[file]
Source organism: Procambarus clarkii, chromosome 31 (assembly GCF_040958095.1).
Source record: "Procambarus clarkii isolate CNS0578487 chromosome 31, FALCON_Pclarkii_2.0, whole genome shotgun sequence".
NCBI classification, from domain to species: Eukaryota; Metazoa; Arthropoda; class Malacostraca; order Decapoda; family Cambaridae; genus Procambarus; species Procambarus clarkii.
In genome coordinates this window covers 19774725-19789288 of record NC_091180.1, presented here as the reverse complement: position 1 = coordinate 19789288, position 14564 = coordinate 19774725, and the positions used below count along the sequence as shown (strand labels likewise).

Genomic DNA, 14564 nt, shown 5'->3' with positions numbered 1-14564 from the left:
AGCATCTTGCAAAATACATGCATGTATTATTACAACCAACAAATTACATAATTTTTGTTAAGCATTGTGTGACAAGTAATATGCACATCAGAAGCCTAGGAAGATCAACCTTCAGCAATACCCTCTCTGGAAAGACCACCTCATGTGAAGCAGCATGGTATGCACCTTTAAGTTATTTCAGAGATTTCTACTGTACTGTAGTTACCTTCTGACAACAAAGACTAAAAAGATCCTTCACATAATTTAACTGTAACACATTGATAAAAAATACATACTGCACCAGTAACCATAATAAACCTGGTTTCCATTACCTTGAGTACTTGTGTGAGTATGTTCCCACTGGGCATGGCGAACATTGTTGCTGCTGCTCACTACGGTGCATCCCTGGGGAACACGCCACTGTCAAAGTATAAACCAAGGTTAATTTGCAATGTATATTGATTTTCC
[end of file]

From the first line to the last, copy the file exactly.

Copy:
Source organism: Procambarus clarkii, chromosome 31 (assembly GCF_040958095.1).
Source record: "Procambarus clarkii isolate CNS0578487 chromosome 31, FALCON_Pclarkii_2.0, whole genome shotgun sequence".
NCBI classification, from domain to species: Eukaryota; Metazoa; Arthropoda; class Malacostraca; order Decapoda; family Cambaridae; genus Procambarus; species Procambarus clarkii.
In genome coordinates this window covers 19774725-19789288 of record NC_091180.1, presented here as the reverse complement: position 1 = coordinate 19789288, position 14564 = coordinate 19774725, and the positions used below count along the sequence as shown (strand labels likewise).

Genomic DNA, 14564 nt, shown 5'->3' with positions numbered 1-14564 from the left:
AGCATCTTGCAAAATACATGCATGTATTATTACAACCAACAAATTACATAATTTTTGTTAAGCATTGTGTGACAAGTAATATGCACATCAGAAGCCTAGGAAGATCAACCTTCAGCAATACCCTCTCTGGAAAGACCACCTCATGTGAAGCAGCATGGTATGCACCTTTAAGTTATTTCAGAGATTTCTACTGTACTGTAGTTACCTTCTGACAACAAAGACTAAAAAGATCCTTCACATAATTTAACTGTAACACATTGATAAAAAATACATACTGCACCAGTAACCATAATAAACCTGGTTTCCATTACCTTGAGTACTTGTGTGAGTATGTTCCCACTGGGCATGGCGAACATTGTTGCTGCTGCTCACTACGGTGCATCCCTGGGGAACACGCCACTGTCAAAGTATAAACCAAGGTTAATTTGCAATGTATATTGATTTTCC